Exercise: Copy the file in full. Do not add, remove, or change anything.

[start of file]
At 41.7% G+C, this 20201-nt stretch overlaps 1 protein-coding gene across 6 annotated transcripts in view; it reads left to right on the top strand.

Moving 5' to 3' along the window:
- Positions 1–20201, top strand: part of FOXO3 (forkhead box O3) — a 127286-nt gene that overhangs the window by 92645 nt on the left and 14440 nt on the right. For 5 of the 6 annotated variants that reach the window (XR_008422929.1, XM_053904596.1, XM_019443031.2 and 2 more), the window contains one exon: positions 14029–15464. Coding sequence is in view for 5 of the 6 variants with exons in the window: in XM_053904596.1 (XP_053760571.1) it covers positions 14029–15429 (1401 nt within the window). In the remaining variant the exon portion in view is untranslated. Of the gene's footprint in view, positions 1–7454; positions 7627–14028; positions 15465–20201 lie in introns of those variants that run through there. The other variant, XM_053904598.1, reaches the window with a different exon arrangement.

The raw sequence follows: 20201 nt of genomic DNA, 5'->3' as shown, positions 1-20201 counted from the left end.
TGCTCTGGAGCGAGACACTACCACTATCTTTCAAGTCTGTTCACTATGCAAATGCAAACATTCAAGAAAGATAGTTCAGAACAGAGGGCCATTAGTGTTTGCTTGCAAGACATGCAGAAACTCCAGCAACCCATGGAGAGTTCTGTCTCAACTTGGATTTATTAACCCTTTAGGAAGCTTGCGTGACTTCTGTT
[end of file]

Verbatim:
At 41.7% G+C, this 20201-nt stretch overlaps 1 protein-coding gene across 6 annotated transcripts in view; it reads left to right on the top strand.

Moving 5' to 3' along the window:
- Positions 1–20201, top strand: part of FOXO3 (forkhead box O3) — a 127286-nt gene that overhangs the window by 92645 nt on the left and 14440 nt on the right. For 5 of the 6 annotated variants that reach the window (XR_008422929.1, XM_053904596.1, XM_019443031.2 and 2 more), the window contains one exon: positions 14029–15464. Coding sequence is in view for 5 of the 6 variants with exons in the window: in XM_053904596.1 (XP_053760571.1) it covers positions 14029–15429 (1401 nt within the window). In the remaining variant the exon portion in view is untranslated. Of the gene's footprint in view, positions 1–7454; positions 7627–14028; positions 15465–20201 lie in introns of those variants that run through there. The other variant, XM_053904598.1, reaches the window with a different exon arrangement.

The raw sequence follows: 20201 nt of genomic DNA, 5'->3' as shown, positions 1-20201 counted from the left end.
TGCTCTGGAGCGAGACACTACCACTATCTTTCAAGTCTGTTCACTATGCAAATGCAAACATTCAAGAAAGATAGTTCAGAACAGAGGGCCATTAGTGTTTGCTTGCAAGACATGCAGAAACTCCAGCAACCCATGGAGAGTTCTGTCTCAACTTGGATTTATTAACCCTTTAGGAAGCTTGCGTGACTTCTGTT